Friday, March 25, 2011
In this post, I want to compare the amount of global cereal production going to biofuels, with the amount going to animal feed (the animals in turn are mainly eaten by humans as meat, dairy products, etc). I found the data through 2007 at the FAO here. The restriction to 2007 is a bit unfortunate, as that was only part way through the recent big expansion of biofuels. Here's the data on that through 2009:
So just bear in mind as you look at these next graphs that biofuel production has expanded by about 2/3 again since 2007. Anyway, to the FAO estimates for total cereal production and feed consumption, I added my estimates from the other day of total cereal equivalent of biofuels, and I got this graph:
Firstly, note that total global cereal production was a little over 2 billion tonnes in 2007 (a number worth remembering in the same way that we know global fuel production is somewhere in the range 85-90mbd). The biofuel wedge is small, but rapidly growing. By comparison, the amount of cereal going to feed is much larger, but growing more slowly.
In fact, if we look at feed and biofuel as a fraction of total cereal production, it looks like this:
Here you can see that the fraction of cereal used for animal production peaked in the early 1970s and seems to have been gradually dropping ever since (probably a good thing for the health of the global citizenry). Biofuels, by contrast, were static as a fraction of cereal production at around 3% in the late eighties and nineties, but have jumped in the last decade, probably to around 10% of global cereal production by now. I think it's this sudden growth of biofuels that is the main shock to the global food system that has led to a reversal of the decades long fall in prices, and in fact price spikes in the last five years.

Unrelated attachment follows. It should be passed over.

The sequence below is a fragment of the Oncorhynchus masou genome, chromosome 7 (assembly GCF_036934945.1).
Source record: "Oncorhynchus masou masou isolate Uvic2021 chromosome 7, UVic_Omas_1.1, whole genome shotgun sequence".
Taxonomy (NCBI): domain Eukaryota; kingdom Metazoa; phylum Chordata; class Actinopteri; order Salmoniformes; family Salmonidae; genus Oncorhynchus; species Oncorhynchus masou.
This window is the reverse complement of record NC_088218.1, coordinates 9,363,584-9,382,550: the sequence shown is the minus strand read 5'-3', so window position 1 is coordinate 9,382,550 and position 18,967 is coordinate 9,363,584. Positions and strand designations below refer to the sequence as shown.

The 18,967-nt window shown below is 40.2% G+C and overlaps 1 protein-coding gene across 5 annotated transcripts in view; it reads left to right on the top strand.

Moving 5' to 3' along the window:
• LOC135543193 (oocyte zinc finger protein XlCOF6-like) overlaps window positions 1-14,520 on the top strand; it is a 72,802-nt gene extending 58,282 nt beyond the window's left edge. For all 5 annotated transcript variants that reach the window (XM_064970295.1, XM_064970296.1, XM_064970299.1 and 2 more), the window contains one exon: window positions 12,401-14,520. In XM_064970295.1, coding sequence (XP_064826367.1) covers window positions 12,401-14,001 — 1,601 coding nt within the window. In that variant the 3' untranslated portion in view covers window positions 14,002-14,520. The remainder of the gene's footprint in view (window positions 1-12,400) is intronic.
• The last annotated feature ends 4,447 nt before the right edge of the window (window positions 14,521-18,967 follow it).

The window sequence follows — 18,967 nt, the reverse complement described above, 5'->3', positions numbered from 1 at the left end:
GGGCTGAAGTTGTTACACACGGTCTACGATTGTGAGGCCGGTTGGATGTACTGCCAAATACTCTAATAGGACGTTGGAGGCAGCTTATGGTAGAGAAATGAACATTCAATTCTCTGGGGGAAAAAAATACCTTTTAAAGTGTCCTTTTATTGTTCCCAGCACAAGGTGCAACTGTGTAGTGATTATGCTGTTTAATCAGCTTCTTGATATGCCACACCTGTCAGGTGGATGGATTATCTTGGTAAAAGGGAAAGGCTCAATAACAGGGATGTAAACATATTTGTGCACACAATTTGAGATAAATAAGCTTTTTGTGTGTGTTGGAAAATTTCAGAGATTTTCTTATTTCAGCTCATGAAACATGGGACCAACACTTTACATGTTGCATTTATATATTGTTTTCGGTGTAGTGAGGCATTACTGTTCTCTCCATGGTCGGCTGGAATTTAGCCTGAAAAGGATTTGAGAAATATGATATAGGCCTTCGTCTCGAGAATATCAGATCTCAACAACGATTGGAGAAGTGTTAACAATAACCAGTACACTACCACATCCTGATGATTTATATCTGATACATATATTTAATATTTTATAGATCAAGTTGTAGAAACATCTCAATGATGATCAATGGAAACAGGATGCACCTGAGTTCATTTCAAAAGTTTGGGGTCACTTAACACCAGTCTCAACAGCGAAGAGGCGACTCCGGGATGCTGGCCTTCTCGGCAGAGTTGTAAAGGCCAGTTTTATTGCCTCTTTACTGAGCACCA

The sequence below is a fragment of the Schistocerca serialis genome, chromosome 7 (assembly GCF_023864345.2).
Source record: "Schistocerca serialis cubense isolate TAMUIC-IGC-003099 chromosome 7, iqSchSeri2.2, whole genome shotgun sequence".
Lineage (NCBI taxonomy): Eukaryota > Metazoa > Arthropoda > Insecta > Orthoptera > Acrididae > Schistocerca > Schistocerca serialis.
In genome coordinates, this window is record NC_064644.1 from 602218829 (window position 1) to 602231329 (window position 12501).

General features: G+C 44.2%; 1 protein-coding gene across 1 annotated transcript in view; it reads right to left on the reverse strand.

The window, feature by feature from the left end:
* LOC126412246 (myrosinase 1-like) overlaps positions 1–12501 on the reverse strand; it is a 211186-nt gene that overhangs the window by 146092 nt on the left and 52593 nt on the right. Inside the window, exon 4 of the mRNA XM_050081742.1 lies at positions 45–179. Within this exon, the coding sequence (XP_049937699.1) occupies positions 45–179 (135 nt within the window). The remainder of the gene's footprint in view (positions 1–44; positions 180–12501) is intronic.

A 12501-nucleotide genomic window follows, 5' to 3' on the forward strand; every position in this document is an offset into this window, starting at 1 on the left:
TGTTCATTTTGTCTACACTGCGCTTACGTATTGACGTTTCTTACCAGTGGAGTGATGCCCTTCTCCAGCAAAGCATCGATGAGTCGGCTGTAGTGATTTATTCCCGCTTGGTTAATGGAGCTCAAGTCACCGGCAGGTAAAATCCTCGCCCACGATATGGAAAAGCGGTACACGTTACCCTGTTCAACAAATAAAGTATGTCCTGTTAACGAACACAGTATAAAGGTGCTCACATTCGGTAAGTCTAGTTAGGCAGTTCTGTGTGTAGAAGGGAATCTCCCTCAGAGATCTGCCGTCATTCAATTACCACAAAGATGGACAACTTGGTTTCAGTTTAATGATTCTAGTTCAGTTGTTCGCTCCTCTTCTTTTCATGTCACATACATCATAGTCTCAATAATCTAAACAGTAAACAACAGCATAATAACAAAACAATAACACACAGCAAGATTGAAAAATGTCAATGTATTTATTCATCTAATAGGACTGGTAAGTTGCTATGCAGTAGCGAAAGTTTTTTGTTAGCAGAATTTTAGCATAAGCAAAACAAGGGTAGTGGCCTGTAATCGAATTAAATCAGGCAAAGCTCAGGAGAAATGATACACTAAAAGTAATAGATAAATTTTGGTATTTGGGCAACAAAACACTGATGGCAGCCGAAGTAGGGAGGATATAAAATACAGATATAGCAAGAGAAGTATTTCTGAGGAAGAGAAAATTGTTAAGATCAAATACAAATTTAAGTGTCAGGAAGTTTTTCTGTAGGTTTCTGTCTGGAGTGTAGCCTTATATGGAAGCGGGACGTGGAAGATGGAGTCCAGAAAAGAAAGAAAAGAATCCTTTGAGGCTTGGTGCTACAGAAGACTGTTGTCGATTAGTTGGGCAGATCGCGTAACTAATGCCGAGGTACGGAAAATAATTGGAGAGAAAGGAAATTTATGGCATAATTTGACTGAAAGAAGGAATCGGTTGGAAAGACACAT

Still, it's worth observing that if people ate a lot less animal products, the global food supply would go a lot further (a point made decades ago by Francis Moore Lappe).